• Abstract: The Centre for Policy Research-Namati Environmental Justice Program trains and supports a network of community paralegals or grassroots legal advocates who work with communities affected by pollution, water contamination and other environmental challenges. They use the legal empowerment approach to make communities aware of laws and regulations that can help secure much needed remedies for these problems that often arise out of noncompliance or violation of environmental regulations. As part of their work, the community paralegals write about their cases to create public awareness on the use of law outside of courts as well as engage the readers in these issues. This is an updated collection of published stories written by paralegals and their team members working in coastal Gujarat, Northern Karnataka, Chhattisgarh and Keonjhar, Odisha. These are a combination of case stories and opinion pieces on issues of industrial non-compliance that have adversely affected many local communities. Each article tries to highlight the gap between the law on paper and its implementation in reality, while putting forth the conviction that putting law in the hands of ordinary people can shift the balance of power in support of justice.
  • Topic: Civil Society, Environment, Law, Justice
  • Political Geography: South Asia, India, Asia
  • Publication Date: 12-2019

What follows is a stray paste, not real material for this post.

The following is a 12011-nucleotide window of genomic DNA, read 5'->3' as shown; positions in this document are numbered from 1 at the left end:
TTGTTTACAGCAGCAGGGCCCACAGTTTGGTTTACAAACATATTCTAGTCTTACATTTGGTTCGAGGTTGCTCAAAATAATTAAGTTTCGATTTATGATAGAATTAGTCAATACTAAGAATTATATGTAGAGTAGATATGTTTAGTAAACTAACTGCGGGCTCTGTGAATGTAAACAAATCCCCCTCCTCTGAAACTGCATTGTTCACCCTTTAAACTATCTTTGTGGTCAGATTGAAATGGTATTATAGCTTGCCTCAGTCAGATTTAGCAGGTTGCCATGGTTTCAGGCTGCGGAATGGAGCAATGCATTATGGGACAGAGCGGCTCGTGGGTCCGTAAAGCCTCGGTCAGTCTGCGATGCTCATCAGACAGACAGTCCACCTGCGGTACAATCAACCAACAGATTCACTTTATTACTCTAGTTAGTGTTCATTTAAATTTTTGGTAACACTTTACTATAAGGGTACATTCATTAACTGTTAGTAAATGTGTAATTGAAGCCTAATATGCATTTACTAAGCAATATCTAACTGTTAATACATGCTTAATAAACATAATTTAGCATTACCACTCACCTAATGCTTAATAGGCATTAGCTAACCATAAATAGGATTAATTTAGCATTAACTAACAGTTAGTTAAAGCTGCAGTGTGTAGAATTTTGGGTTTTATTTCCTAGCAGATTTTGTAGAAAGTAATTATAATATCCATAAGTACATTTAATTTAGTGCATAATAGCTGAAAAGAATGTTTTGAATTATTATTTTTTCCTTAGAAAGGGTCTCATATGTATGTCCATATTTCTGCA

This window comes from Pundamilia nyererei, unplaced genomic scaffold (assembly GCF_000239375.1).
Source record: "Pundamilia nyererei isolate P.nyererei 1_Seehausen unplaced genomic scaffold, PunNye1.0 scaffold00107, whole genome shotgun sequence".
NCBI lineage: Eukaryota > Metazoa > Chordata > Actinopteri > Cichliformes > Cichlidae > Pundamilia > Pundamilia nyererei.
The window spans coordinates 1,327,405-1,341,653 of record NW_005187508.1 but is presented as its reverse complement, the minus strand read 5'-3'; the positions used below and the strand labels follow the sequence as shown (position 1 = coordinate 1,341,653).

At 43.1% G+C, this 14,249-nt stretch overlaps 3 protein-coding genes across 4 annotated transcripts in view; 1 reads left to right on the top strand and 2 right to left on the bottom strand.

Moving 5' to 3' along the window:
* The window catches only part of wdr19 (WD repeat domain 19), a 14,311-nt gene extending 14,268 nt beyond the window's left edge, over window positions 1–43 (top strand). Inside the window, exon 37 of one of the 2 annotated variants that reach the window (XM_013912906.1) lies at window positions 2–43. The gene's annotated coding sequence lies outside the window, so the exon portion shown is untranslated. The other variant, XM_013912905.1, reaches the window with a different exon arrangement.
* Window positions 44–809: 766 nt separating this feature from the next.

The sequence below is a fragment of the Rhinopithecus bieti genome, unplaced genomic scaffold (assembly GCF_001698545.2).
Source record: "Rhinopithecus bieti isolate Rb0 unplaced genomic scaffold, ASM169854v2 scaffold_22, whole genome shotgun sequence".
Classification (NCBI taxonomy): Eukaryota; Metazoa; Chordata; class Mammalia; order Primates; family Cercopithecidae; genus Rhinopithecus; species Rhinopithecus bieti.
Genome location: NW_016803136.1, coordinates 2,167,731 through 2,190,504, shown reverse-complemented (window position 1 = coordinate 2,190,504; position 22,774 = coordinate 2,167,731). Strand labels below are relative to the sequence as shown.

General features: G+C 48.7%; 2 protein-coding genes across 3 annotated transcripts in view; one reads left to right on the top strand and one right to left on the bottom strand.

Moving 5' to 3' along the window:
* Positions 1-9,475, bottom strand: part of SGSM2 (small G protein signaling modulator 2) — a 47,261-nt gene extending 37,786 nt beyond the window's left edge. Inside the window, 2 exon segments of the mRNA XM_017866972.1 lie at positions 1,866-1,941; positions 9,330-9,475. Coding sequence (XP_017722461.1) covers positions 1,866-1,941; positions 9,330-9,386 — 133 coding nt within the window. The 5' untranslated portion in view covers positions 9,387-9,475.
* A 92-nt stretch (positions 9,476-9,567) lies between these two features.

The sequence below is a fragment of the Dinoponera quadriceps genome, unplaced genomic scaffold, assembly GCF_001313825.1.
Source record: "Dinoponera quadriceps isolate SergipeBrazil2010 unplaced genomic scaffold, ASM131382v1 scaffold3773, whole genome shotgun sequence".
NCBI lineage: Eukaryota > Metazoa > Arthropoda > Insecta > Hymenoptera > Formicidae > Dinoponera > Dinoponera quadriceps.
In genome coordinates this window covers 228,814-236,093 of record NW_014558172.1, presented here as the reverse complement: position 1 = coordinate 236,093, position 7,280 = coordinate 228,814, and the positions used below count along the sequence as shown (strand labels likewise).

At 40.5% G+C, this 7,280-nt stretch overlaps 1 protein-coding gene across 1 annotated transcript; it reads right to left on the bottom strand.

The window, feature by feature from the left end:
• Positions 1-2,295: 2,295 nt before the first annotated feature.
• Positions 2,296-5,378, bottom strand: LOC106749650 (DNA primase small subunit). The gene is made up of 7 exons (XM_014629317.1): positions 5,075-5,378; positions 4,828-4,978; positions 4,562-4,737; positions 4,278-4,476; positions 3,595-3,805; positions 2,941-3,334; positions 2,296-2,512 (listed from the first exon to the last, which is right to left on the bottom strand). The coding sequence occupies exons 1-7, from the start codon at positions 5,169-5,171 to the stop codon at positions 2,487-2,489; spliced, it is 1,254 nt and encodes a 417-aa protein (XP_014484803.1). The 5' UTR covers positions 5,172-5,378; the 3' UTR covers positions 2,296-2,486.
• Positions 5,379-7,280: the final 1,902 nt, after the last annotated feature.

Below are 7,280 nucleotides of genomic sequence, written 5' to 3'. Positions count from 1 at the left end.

• Content Type: Special Report
  • Institution: Centre for Policy Research, India
  • Abstract: Linear projects like highways have the potential to change existing land use of large areas. These changes are not limited only to the stretches made for transportation of vehicles. The effects of construction are also visible on landscapes on both sides of highways. This study presents the findings of a two-year long groundtruthing study carried out between June 2016 and August 2018 along 187 kilometres of National Highway 66. The study is a collaborative effort of the Centre for Policy Research-Namati Environmental Justice Programme and communities from towns and villages situated between Karwar and Kundapur, especially the 27 Panchayats, in the district of Uttara Kannada in Karnataka. The study presents evidence of non-compliance of environmental safeguards resulting in social, economic and health impacts on the local communities in the project areas. It also highlights several aspects that were not taken into account in the project’s impact assessments. The study includes a broad assessment of the project’s scale of direct impacts. During the course of the study, the following types of non-compliance were identified: Permissions for blasting, groundwater and river water withdrawal were not taken; Dumping soil on wetlands and creeks caused flooding and salt water intrusion; The construction caused soil erosion and landslides along embankments; Non-submission of six-monthly compliance reports by the project proponent; Non-compliance of other laws and compensation agreements; The report includes a case study of a stone crusher unit operating in Bogribail village and causing water and dust pollution.
  • Topic: Development, Environment, Infrastructure, Law, Social Policy, Pollution
  • Political Geography: South Asia, India, Asia